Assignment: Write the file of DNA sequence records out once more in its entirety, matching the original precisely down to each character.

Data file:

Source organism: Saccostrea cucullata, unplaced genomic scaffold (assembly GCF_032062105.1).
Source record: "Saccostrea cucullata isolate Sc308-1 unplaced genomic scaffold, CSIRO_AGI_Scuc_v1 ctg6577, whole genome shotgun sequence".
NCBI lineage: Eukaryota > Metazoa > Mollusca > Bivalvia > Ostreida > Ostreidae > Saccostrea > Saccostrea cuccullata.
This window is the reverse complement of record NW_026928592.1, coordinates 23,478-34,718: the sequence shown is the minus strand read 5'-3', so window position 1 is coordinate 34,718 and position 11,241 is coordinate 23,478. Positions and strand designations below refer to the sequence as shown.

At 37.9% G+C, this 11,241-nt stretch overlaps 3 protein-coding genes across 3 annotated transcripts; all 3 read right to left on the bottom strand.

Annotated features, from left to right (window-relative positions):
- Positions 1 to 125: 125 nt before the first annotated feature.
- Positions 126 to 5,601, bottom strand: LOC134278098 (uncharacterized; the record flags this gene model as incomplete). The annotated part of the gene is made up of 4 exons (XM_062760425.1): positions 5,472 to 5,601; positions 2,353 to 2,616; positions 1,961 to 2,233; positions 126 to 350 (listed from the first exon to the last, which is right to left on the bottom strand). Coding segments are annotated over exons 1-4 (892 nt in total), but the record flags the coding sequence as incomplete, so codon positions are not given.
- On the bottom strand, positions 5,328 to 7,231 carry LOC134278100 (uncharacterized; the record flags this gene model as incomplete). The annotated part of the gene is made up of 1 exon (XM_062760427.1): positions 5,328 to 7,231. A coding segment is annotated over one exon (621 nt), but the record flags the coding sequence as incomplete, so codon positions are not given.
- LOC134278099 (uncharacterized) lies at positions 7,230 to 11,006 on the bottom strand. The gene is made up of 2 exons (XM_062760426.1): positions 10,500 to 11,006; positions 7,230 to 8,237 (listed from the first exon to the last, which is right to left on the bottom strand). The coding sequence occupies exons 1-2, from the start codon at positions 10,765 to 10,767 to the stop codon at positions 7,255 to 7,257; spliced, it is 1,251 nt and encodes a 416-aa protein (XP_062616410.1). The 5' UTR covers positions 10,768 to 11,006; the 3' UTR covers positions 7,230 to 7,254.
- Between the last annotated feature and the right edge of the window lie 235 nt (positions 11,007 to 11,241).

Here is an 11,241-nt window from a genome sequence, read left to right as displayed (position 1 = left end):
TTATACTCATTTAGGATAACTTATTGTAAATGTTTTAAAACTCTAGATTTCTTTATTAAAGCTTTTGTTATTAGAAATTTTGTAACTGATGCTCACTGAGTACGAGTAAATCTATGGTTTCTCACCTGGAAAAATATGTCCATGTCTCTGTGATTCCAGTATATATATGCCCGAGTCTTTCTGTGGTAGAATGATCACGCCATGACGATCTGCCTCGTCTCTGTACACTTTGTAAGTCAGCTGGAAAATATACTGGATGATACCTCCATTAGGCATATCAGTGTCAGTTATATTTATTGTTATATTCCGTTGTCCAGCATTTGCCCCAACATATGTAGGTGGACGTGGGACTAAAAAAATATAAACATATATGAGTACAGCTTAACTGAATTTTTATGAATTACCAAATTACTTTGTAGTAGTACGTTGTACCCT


Source organism: Saccostrea cucullata, unplaced genomic scaffold (assembly GCF_032062105.1).
Source record: "Saccostrea cucullata isolate Sc308-1 unplaced genomic scaffold, CSIRO_AGI_Scuc_v1 ctg6577, whole genome shotgun sequence".
NCBI lineage: Eukaryota > Metazoa > Mollusca > Bivalvia > Ostreida > Ostreidae > Saccostrea > Saccostrea cuccullata.
This window is the reverse complement of record NW_026928592.1, coordinates 23,478-34,718: the sequence shown is the minus strand read 5'-3', so window position 1 is coordinate 34,718 and position 11,241 is coordinate 23,478. Positions and strand designations below refer to the sequence as shown.

At 37.9% G+C, this 11,241-nt stretch overlaps 3 protein-coding genes across 3 annotated transcripts; all 3 read right to left on the bottom strand.

Annotated features, from left to right (window-relative positions):
- Positions 1 to 125: 125 nt before the first annotated feature.
- Positions 126 to 5,601, bottom strand: LOC134278098 (uncharacterized; the record flags this gene model as incomplete). The annotated part of the gene is made up of 4 exons (XM_062760425.1): positions 5,472 to 5,601; positions 2,353 to 2,616; positions 1,961 to 2,233; positions 126 to 350 (listed from the first exon to the last, which is right to left on the bottom strand). Coding segments are annotated over exons 1-4 (892 nt in total), but the record flags the coding sequence as incomplete, so codon positions are not given.
- On the bottom strand, positions 5,328 to 7,231 carry LOC134278100 (uncharacterized; the record flags this gene model as incomplete). The annotated part of the gene is made up of 1 exon (XM_062760427.1): positions 5,328 to 7,231. A coding segment is annotated over one exon (621 nt), but the record flags the coding sequence as incomplete, so codon positions are not given.
- LOC134278099 (uncharacterized) lies at positions 7,230 to 11,006 on the bottom strand. The gene is made up of 2 exons (XM_062760426.1): positions 10,500 to 11,006; positions 7,230 to 8,237 (listed from the first exon to the last, which is right to left on the bottom strand). The coding sequence occupies exons 1-2, from the start codon at positions 10,765 to 10,767 to the stop codon at positions 7,255 to 7,257; spliced, it is 1,251 nt and encodes a 416-aa protein (XP_062616410.1). The 5' UTR covers positions 10,768 to 11,006; the 3' UTR covers positions 7,230 to 7,254.
- Between the last annotated feature and the right edge of the window lie 235 nt (positions 11,007 to 11,241).

Here is an 11,241-nt window from a genome sequence, read left to right as displayed (position 1 = left end):
TTATACTCATTTAGGATAACTTATTGTAAATGTTTTAAAACTCTAGATTTCTTTATTAAAGCTTTTGTTATTAGAAATTTTGTAACTGATGCTCACTGAGTACGAGTAAATCTATGGTTTCTCACCTGGAAAAATATGTCCATGTCTCTGTGATTCCAGTATATATATGCCCGAGTCTTTCTGTGGTAGAATGATCACGCCATGACGATCTGCCTCGTCTCTGTACACTTTGTAAGTCAGCTGGAAAATATACTGGATGATACCTCCATTAGGCATATCAGTGTCAGTTATATTTATTGTTATATTCCGTTGTCCAGCATTTGCCCCAACATATGTAGGTGGACGTGGGACTAAAAAAATATAAACATATATGAGTACAGCTTAACTGAATTTTTATGAATTACCAAATTACTTTGTAGTAGTACGTTGTACCCT